What’s the rush, I asked. Bob was a creature of habit, and he wanted to go home that night to work on his investments. He was very devoted to what he called his stock charting. He explained his strategy to me, but it never sank in.

Bob’s millions began accumulating in 1962, when the onetime dentist who had a bachelor’s degree in chemistry sold Chloraseptic for $4 million. That was a bunch of money back then, but his real genius was signing on for 10 percent of the revenue for 15 years.

The money piled up. And he kept investing. Bob explained to me his love for buying into community banks and then holding on while the banks kept getting swallowed by bigger banks. He and Charlie invested together on everything from Mississippi barges to North Sea oil rigs.

Bob also had a big stake in Manny Friedman’s EJF Capital. Manny, a onetime schoolteacher and attorney, is one of the most respected investment minds around Washington. He still has the certificate from the first stock trade he made in 1961, when he was a teenager. It was a $36 profit on shares of Lorillard Tobacco.

Charlie and Bob may have been discreet, but they also shared a weakness for professional sports teams. That’s the kind of wealth they had. They both got their wishes, sort of.

In 1971, Bob bought a half-ownership in the Virginia Squires American Basketball Association franchise — as a tax shelter on the advice of a Philadelphia attorney. He attended one game.

After he sold his interest in the Squires in 1973, Bob made a succession of unsuccessful bids for prominent sports franchises, partnering with some of the biggest names in local sports, including John Kent Cooke and Lerner.

Charlie teamed with Bob in an unsuccessful attempt to buy the Philadelphia Eagles and the Redskins.

He offered to buy the Senators from real estate developer Bob Short in 1972 for $10 million, but Short took the team to Texas instead, where it became the Rangers.

Bob Schattner and fellow investors tried to buy the San Diego Padres in 1973 for $12 million before McDonald’s founder Ray Kroc snatched up the team at the last minute.

He, Charlie Bresler and Lerner tried to buy the Eagles in 1985, but again lost out, this time to a Florida car dealer. He tried to buy the rights to a National League baseball expansion franchise in the late 1980s, but the league declined to pick Washington. He was even part of a group that briefly negotiated to buy the Baltimore Ravens.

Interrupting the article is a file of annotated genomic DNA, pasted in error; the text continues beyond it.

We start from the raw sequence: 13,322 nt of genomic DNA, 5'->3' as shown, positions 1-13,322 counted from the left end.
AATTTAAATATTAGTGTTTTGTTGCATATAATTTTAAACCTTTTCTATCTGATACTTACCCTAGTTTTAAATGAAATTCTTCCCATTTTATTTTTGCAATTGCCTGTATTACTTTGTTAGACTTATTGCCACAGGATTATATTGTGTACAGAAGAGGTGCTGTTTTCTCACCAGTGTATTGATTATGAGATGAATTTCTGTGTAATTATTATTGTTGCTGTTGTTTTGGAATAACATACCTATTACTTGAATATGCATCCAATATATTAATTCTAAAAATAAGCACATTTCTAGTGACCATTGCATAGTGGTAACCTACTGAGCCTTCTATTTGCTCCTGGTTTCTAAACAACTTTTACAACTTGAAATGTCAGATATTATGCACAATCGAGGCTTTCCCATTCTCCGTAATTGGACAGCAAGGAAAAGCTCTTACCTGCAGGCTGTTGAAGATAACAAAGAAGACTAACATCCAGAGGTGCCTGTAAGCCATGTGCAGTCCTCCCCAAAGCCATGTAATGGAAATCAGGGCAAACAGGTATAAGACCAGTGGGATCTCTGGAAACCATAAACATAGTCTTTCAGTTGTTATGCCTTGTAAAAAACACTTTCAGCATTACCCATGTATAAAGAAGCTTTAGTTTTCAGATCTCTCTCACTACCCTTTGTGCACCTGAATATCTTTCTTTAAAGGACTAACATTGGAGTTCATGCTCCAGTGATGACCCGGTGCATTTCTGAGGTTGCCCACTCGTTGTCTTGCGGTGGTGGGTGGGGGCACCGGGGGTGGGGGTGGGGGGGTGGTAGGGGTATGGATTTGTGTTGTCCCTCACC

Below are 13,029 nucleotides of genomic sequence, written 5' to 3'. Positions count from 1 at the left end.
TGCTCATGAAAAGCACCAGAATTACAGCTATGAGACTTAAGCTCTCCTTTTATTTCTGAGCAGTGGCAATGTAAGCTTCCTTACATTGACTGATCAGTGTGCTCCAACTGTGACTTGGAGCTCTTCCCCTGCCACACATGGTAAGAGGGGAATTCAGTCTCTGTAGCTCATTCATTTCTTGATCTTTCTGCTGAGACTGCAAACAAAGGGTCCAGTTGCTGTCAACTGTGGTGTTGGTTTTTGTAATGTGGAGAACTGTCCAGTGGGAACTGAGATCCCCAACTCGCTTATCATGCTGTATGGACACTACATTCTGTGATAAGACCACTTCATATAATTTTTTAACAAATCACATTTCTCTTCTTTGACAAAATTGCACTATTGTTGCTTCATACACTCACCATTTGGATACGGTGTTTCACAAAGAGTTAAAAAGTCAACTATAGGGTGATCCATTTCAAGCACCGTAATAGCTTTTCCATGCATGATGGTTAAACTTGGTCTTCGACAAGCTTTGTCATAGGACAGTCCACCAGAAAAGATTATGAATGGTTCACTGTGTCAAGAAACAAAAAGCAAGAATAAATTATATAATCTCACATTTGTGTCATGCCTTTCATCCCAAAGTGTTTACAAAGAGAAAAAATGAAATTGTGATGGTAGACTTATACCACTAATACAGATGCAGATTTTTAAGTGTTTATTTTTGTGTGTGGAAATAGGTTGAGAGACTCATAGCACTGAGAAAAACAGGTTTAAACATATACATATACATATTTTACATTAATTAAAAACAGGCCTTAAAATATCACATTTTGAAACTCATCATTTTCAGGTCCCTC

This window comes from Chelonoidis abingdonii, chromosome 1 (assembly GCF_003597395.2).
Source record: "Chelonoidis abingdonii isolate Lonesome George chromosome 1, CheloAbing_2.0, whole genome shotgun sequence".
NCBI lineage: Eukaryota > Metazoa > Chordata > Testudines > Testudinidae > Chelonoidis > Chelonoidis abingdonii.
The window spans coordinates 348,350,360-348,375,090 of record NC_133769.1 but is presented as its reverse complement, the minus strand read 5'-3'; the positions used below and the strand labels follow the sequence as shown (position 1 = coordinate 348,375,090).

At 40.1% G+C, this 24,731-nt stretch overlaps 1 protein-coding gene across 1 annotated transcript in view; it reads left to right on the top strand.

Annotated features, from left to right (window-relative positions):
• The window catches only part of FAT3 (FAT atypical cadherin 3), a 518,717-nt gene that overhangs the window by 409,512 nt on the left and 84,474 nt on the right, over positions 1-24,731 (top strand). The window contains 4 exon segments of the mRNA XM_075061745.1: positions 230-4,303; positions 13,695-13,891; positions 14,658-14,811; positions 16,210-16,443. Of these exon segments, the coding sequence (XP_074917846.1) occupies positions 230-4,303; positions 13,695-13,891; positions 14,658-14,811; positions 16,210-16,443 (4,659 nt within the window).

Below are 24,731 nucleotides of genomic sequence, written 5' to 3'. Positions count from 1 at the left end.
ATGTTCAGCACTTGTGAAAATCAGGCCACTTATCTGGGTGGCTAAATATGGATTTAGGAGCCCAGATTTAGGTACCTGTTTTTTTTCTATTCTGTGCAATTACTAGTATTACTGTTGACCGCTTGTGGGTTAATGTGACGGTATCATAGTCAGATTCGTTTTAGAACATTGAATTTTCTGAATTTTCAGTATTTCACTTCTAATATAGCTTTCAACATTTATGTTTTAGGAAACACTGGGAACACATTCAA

When Cooke got caught in a bidding war for the Redskins with current owner Daniel Snyder, Bob was in for a big pile. But it wasn’t meant to be.

“Always the bridesmaid and never the bride,” Phyllis Bresler recalled in her memorial.

Bob’s late wife, Kay Ferrell, was a Washington journalist and radio talk-show host. She died several years ago. Bob had two sons who were not involved in business.

He gave tens of millions to charity. He was a big benefactor of the University of Pennsylvania Dental School, from which he graduated at age 23 in 1948. There is a building at Penn named for Bob. There was a Penn contingent at his service, including the dental school’s dean. He gave millions to Washington’s Jewish Primary Day School.

Bob Sievers also spoke at the service. He met Bob in 1995 when he was hired to be controller of a bacteria-killing company Bob had founded, called Sporicidin.

Sievers will oversee the Schattner Foundation. Robert T. Schattner — Bob’s nephew — also will be on the board of directors with Sid Bresler, who is Phyllis’s husband and Charlie’s son.

Sievers recalled some of Bob’s Borscht Belt lines, which no doubt began when the 14-year-old played drums for $3 a night with a band in the Catskills. My favorite: “I’m the boss, you’re nothing. So I’m the boss of nothing.”

Sievers finished with the description next to Bob’s picture in the Penn Dental School yearbook:

“A prodigious operator of no low degree, constantly on the job achieving his purpose and goal in his own quiet fashion. Bob’s achievements in the field of dentistry are equaled only by his adaptability in music — the Gene Krupa of our class. Bob will undoubtedly go a long way in his chosen profession.”

I would say so.